Strategic schools under the Boston mechanism revisited

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JournalSocial Choice and Welfare
DateAccepted/In press - 29 Dec 2016
DateE-pub ahead of print - 17 Jan 2017
DatePublished (current) - Mar 2017
Issue number3
Volume48
Number of pages28
Pages (from-to)545-572
Early online date17/01/17
Original languageEnglish

Abstract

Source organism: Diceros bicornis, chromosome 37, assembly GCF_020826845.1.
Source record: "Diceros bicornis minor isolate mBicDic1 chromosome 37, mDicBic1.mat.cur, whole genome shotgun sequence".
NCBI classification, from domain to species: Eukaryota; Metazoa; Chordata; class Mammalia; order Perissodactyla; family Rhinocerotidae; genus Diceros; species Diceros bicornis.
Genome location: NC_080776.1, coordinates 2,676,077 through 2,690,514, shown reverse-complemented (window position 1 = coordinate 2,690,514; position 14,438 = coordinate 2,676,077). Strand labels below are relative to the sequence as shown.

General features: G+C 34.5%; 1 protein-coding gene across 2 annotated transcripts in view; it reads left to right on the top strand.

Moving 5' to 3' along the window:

Ergin and Sönmez (J Public Econ 90(1):215–237, 2006) showed that for schools it is a dominant strategy to report their preferences truthfully under the Boston mechanism, and that the Nash equilibrium outcomes in undominated strategies of the induced game are stable. We show that these results rely crucially on two assumptions. First, schools need to be restricted to reporting all students as acceptable. Second, students cannot observe the preferences reported by the schools before submitting their own preferences. We show that relaxing either assumption gives schools an incentive to manipulate their reported preferences. We provide a full characterization of undominated strategies for schools and students for the simultaneous move game induced by the Boston mechanism. Nash equilibrium outcomes in undominated strategies of that game may contain unstable matchings. Furthermore, when students observe schools’ preferences before submitting theirs, the subgame perfect Nash equilibria of the sequential game induced by the Boston mechanism may also contain unstable matchings. Finally, we show that schools may have an incentive to manipulate capacities only if students observe the schools’ strategies before submitting their own preferences.

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